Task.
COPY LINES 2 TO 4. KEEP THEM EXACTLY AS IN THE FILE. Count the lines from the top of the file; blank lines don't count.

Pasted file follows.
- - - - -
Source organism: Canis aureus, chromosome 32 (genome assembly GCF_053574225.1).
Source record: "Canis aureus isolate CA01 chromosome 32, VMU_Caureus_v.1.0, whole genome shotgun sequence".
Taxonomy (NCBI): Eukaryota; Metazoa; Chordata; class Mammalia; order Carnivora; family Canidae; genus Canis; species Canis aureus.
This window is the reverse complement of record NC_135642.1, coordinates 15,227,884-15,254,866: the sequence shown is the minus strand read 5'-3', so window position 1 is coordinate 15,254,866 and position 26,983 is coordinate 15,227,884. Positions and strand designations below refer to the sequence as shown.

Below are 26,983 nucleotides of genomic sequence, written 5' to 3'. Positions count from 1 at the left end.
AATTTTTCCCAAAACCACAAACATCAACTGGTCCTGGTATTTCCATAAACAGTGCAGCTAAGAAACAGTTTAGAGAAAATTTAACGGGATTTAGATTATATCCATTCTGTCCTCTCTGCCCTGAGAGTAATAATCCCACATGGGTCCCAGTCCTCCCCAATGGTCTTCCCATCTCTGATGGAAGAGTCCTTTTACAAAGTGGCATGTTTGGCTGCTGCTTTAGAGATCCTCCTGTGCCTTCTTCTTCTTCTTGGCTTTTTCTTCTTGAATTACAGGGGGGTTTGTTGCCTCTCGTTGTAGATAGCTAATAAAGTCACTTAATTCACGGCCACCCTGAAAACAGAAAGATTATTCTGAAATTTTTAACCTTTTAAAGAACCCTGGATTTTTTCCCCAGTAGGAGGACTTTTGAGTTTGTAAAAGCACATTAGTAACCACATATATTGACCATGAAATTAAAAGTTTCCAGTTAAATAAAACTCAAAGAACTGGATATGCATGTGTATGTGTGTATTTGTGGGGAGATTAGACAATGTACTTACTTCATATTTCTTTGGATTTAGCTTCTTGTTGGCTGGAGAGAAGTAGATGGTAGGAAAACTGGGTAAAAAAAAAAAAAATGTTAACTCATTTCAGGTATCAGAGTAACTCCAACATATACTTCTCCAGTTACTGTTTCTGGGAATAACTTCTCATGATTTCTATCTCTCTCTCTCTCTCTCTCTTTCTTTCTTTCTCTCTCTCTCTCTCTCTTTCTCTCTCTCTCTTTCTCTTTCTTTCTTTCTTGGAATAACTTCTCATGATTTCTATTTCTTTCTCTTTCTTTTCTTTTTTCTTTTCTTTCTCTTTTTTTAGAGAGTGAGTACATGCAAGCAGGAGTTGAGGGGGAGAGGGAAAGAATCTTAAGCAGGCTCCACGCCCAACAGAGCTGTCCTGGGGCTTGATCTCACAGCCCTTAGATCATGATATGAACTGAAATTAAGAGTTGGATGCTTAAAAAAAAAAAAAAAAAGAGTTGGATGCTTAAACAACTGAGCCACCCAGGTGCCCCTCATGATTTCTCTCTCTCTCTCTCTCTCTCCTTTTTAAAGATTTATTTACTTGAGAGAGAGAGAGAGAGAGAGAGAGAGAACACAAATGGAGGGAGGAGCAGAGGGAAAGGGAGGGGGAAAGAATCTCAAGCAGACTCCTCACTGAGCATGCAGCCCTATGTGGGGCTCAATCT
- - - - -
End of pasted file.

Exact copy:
Source record: "Canis aureus isolate CA01 chromosome 32, VMU_Caureus_v.1.0, whole genome shotgun sequence".
Taxonomy (NCBI): Eukaryota; Metazoa; Chordata; class Mammalia; order Carnivora; family Canidae; genus Canis; species Canis aureus.
This window is the reverse complement of record NC_135642.1, coordinates 15,227,884-15,254,866: the sequence shown is the minus strand read 5'-3', so window position 1 is coordinate 15,254,866 and position 26,983 is coordinate 15,227,884. Positions and strand designations below refer to the sequence as shown.